From late 1951, through his passport difficulties in 1952, and on toward the end of the year -- when he was again denounced
as a concealed Communist by overeager informer Louis Budenz -- Pauling maintained an almost invisible political profile. Then
came a new president: Dwight Eisenhower, elected in November 1952. Ike seemed even more eager than Truman to root out Communists.
A member of his cabinet, Oveta Culp Hobby, Secretary of Health, Education, and Welfare, for instance, began withholding federal
research money from suspected Communists. That included Pauling, who was notified in late 1953 that all his research money
from the US Public Health Service was being suspended. It amounted to about $60,000 per year. Pauling was advised by a sympathetic
USPHS manager to reapply under the names of researchers who worked for him, rather than using his name. It worked. The same
grants for the same projects were funded as long as Pauling’s name did not appear. He would not receive another penny from
the agency until two years later, when Hobby resigned.
Then, at the end of 1953, another of his passport requests was refused. Pauling’s political silence, it seemed, was gaining
him nothing. But he continued to hold his tongue until March 1, 1954, when the US detonated a new type of weapon, a super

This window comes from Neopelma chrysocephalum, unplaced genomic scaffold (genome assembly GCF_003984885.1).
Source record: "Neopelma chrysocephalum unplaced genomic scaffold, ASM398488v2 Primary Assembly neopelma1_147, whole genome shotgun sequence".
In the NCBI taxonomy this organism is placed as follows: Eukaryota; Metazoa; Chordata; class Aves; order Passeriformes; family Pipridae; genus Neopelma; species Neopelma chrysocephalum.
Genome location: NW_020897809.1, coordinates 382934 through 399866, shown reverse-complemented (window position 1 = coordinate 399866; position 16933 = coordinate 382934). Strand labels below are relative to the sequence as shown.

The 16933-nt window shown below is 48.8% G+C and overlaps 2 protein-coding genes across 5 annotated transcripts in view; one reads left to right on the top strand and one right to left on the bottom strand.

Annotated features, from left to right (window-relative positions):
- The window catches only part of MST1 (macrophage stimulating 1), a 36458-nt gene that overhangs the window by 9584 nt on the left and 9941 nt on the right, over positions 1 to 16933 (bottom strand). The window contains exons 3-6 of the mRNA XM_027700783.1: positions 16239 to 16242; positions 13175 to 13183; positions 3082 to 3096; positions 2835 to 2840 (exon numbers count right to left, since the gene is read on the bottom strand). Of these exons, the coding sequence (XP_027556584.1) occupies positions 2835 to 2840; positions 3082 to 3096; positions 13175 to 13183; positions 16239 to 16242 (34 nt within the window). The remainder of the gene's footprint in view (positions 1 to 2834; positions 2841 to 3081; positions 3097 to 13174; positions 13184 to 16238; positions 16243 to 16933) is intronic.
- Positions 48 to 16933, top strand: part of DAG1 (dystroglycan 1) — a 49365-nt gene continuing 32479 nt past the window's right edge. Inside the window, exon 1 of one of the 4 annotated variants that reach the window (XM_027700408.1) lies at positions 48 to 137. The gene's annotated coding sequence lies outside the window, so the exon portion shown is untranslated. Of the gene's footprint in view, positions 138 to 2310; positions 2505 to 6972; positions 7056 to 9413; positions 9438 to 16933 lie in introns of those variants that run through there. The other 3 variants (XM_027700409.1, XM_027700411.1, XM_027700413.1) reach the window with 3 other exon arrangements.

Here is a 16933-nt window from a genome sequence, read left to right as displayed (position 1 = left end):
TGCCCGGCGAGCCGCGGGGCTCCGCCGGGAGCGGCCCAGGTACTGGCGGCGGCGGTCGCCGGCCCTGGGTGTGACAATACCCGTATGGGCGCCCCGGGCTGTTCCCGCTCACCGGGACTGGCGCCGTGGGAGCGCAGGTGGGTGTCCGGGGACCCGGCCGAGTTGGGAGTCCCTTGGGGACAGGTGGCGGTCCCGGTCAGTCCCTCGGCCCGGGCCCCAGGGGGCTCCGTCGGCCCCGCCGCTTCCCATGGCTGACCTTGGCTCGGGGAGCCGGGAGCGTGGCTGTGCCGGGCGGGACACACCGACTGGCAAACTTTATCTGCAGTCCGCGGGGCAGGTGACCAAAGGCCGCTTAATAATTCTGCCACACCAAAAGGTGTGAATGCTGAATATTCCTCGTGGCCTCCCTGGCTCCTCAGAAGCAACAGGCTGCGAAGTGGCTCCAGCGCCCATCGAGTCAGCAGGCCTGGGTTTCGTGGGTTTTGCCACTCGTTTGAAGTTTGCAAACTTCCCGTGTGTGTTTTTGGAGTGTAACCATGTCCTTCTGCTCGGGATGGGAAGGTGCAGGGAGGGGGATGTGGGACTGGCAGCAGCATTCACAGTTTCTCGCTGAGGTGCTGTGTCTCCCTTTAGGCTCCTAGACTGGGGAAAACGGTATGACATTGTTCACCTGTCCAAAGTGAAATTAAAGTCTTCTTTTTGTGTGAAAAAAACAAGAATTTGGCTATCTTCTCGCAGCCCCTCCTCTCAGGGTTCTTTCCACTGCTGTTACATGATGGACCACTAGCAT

bomb powerful enough to obliterate an entire Pacific island. The explosive energy of what would come to be called the "H Bomb"
surprised even the scientists who designed it. It was strong enough to punch a hole into the upper atmosphere, spewing a cloud
of radioactive particles that spread around the globe. The radioactive dust then slowly fell back to earth, creating a new
threat that everyone started calling "fallout." Peace activists around the world began organizing to fight further development
of the weapon.
Pauling, too, was galvanized by the news. On April 15, he finally broke his long silence and delivered his first talk on bomb
policy in two and a half years. He connected it with an impassioned defense of Robert Oppenheimer, who was then being accused
of being a Communist sympathizer and threatened with a loss of his security clearance. "Dr. Oppenheimer has been sacrificed
by the government," Pauling wrote in a piece that ran in The Nation on May Day, 1954. He urged the United States to mount a concerted political and scientific effort to find "a practical alternative
to the madness of atomic barbarism." When a friend complimented him on his Nation piece, Pauling replied, "I have decided that not only is it wrong to permit oneself to be stifled, but it isn’t worthwhile."